Mercedes-Benz Type 300

Mercedes-Benz Type 300
Manufacturer Mercedes-Benz
Production W186: 1951-1957
W189: 1957?1962
W188: 1951?1958
12,190 built[1]
W186 Saloon: 7,646
W186 Cabr.D: 642
W189 Saloon: 3,077
W189 Cabr.D: 65
W188 Coupé: 314
W188 Cabr./Rdstr.: 446
Predecessor Mercedes-Benz 770
Successor Mercedes-Benz W112 (direct)
Mercedes-Benz W100 (ideological)
Class luxury car
Body style 4-door saloon
4-door phaeton
4-door cabriolet
4-door limousine
2 door coupé
2-door cabriolet
Layout FR layout
Platform Mercedes-Benz W186/188/189
Engine Mercedes 2996 cc SOHC
Transmission 4-speed manual
3-speed automatic
Wheelbase W186: 3,050 mm (120 in)
W189: 3,150 mm (124 in)
W188: 2,900 mm (110 in)
Length W186: 4,950 mm (195 in)
W189: 5,190 mm (204 in)
W188: 4,700 mm (190 in)
Width W186: 1,840 mm (72 in)
W189: 1,860 mm (73 in)
W188: 1,860 mm (73 in)
Height W186: 1,640 mm (65 in)
W189: 1,620 mm (64 in)
W188: 1,510 mm (59 in)
Curb weight W186: 1,780 kg (3,900 lb)
W189: 1,950 kg (4,300 lb)
W188: 1,760 kg (3,900 lb)

The Mercedes-Benz Type 300 (chassis codes W186, W188, and W189) were the company’s largest and most-prestigious models throughout the 1950s. Analogous to today’s S-Class, the Type 300 cars were elegant, powerful, exclusive, and expensive.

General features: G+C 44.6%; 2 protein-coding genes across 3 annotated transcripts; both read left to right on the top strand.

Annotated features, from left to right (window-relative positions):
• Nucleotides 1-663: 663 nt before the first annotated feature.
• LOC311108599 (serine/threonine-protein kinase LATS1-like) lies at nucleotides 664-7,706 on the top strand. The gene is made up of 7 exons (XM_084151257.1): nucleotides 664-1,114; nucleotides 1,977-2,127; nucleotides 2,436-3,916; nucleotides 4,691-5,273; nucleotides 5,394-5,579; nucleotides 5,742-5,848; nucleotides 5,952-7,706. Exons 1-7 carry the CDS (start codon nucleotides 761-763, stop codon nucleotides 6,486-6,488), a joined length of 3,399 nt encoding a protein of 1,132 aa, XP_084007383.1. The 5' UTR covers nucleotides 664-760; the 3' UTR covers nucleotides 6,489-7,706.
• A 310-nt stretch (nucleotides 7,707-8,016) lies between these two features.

The 300, 300b, 300c (chassis code 186), and successor 300d (chassis code 189) models were luxury touring cars, often referred to as Adenauers after the first German chancellor, who had used six during his tenure.

The 300S and its successor the 300Sc (chassis code 188) were all but handmade sports tourers, the pinnacles of the Mercedes line of their era. Each were available in 2+2 coupe, cabriolet, and roadster versions. roadster


[edit] W186

[edit] Mercedes-Benz Type 300 (W186 II)

Mercedes-Benz Type 300

The “W186” Type 300, had its launch at the Frankfurt Motor Show in April 1951, and entered series production in November 1951.[1] It featured graceful modernist bodywork atop Mercedes proven X-frame chassis. An all new 3 L (2996 cc/182 in³) overhead cam, aluminum head straight-6 was coupled to a 4-speed all-synchromesh manual gearbox. Twin downdraft Solex carburetors made possible by an unusual diagonal head-to-block joint exploited oversized valves to produce 115 PS (85 kW; 113 hp).